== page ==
According to my research, the cestrum is native to Mexico and further down to South America. It grows well from the southernmost United States (Florida and Texas) to central Chile in warm temperate to tropical regions of the Americas. At any rate, I give my thanks for whoever was responsible for bringing this wonderful plant my direction.
My cestrum was given to me in a gallon pot by one of my Master Gardener buddies, Will Walker. When he gave it to me, I didn't ask anything about it.
I did not know much about the plant other than it was about a foot tall at the time and had shiny, waxy-looking leaves. It was a pretty-enough plant but had no blooms. I learned a bit more about it and planted it in my yard, taking into consideration it was a clumping plant that could spread 3 feet tall by 6 feet wide in direct sun or partial shade.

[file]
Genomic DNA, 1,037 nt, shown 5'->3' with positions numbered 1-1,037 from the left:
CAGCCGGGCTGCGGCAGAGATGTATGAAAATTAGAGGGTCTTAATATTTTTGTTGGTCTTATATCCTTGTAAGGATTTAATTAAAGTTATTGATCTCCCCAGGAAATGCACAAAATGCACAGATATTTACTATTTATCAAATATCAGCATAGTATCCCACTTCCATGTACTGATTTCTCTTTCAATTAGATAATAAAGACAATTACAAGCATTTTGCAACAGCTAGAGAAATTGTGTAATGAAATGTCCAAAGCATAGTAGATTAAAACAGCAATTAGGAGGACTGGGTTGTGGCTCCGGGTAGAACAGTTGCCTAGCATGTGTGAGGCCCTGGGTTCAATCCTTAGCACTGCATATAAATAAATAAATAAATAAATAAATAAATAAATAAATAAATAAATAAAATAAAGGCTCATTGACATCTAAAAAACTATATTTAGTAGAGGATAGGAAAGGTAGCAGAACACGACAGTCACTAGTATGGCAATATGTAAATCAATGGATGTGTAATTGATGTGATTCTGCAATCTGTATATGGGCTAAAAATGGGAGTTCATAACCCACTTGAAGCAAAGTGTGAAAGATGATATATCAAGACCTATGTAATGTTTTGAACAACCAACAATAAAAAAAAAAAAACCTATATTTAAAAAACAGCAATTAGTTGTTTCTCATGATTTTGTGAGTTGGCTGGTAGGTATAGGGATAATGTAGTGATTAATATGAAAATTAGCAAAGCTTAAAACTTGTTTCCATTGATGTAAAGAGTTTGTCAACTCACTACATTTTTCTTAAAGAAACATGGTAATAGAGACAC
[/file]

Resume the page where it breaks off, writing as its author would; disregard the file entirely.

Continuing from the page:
In the winter, my cestrum died back, and I wasn't sure if that was the end of it or not. I cut the apparently dead plant back to the ground. In the spring, it popped up and started to grow. It grew and grew and grew, and then, it started to bloom. It was covered with bright, mustard yellow, tubular blooms in a very short time.
But it continued to grow and filled out with more of the very pretty leaves. How could I not like a large bouquet of yellow blooms with beautiful foliage?
Some sources indicate it gets its name from blooms with an orange peel scent in the evening, but I also read that some are not fragrant, and mine is not.
Attractive to hummers and butterflies